I got into poultry through the kitchen. I wanted to serve my family the freshest, the cleanest and the most nutritious foods on the planet. And I especially wanted to showcase these foods on Thanksgiving. I’m guessing your family and your farm customers share this ideal.
But If you grow the giant turkey breeds - Nicholas Large White, Broad Breasted Bronze, even the heritage Bronze - you are going to harvest them when they are only about one third their genetic adult size. Baby animals grow their skeletons ahead of muscle mass, so a baby turkey is going to be boney, and a lot of the feed he ate was used to grow those bones, not meat.
This means that the meat to bone ratio will not be good. Big bones make the carving a challenge, and the portion sizes awkward, And you have to cook the stuffing separately to avoid overcooking the big bird. And then there’s all those bones going in the garbage.
Meanwhile, you could have grown a small breed turkey to about the same dressed weight, in the same time, with the same or less feed, and harvested more meat on a tidier bone structure. The genetically 'small' turkey will carve more neatly and there will be less waste.
But not all small turkeys are the same. Some are very slow growing, or lack a broad breast, or are inbreeding depressed and weak. What to choose?
By their reputation on the internet, Beltsville Small Whites would be the logical choice. But after 60 to 80 generations of inbreeding, these birds are not what they used to be. (And the same thing applies to most of the heritage chicken breeds.) Inbreeding affects the utility traits of a breed long before the superficial traits (plumage, skin colour, etc). So inbred birds grow more slowly, lay fewer eggs, have poor hatchability, less efficient digestion... etc. The surviving Beltsvilles are seriously inbred.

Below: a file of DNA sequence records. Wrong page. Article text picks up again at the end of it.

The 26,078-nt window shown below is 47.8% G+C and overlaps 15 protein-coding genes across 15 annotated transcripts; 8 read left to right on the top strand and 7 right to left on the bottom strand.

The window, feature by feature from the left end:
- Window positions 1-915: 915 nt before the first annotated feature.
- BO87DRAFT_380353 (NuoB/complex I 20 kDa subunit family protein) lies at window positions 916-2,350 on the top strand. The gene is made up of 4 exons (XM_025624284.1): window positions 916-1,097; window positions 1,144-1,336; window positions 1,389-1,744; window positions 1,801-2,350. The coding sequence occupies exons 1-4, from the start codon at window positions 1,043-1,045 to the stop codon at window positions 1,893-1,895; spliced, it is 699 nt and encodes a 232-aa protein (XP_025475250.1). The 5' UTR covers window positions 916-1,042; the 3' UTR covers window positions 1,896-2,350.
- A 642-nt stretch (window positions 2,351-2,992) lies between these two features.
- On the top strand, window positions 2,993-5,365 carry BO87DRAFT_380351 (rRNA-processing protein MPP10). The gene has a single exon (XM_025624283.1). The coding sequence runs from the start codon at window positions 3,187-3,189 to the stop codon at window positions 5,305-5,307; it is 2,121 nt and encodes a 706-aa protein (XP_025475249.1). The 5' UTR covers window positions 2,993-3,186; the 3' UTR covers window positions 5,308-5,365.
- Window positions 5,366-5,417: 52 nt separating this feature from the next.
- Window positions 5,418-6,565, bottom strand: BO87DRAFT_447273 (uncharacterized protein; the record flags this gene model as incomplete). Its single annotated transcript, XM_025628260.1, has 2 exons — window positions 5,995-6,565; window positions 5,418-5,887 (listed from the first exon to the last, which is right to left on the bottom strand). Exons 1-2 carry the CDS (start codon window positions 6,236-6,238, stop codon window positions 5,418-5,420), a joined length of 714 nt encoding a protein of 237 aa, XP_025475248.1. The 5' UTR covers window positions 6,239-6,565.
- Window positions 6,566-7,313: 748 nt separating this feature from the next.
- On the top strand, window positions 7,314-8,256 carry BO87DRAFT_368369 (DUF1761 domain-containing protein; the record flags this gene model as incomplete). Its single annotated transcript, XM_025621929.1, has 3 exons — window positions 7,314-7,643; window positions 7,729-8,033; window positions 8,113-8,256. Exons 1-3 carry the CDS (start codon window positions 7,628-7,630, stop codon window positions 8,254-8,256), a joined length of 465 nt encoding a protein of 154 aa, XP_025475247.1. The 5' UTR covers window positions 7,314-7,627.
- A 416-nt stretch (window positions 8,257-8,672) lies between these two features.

Hendrix Genetics - a livestock breeding company in Ontario - has done a brilliant job of ‘recreating’ the BSWs by repeating the original crosses. Some of the original foundation breeds had gone extinct since the 1940's, so they had to substitute others to maximize the heterosis in the new breed. They named this turkey Mini Classic.
Since 2020 I have been hatching Minis from eggs flown in from Hendrix. I can ship them in the same ways that I ship chicks (see our shipping page), or you can pick them up at the farm. Raising a few turkeys each year is one of the simplest and most rewarding of farm projects.
If you are one of the many people who has never considered any livestock bigger than chickens I urge you to give Minis a try. Turkey poults (that’s what you call the babies) are a little delicate in the first week or two, but once they get the hang of eating and drinking they are very easy to take care of. You can make that first week easy by putting a chick or two in with them. We’ve got a blog for turkey virgins here (click on it if you are interested).
Compared to chickens they are calmer and quieter, less likely to go walkabout, they don’t scratch plants up while foraging, and they are fabulous bug catchers!
But the real reason to grow your own turkeys is the amazing taste that the forage diet gives to the meat, coupled with the juiciness and succulence of a bird that cooked quickly because it was less boney than the baby giants you are used to.
And beyond your own Thanksgiving -
If you are looking for a short term money maker for your farm, turkeys are an excellent choice. Especially this year, because the supply of ‘table size’ turkeys at thanksgiving this year is going to be short, due to the Avian Flu outbreak in the Fraser Valley ( where most of BC’s turkey barns are located) last December.
There is much less competition selling direct-to-buyer turkey than meat birds, and since Minis are more feed efficient than chickens grown to roaster sizes they are cheaper per pound to grow. You can set a price that gives you a good profit. Most of our customers who sell turkey have increased their orders every year.
Something to think about.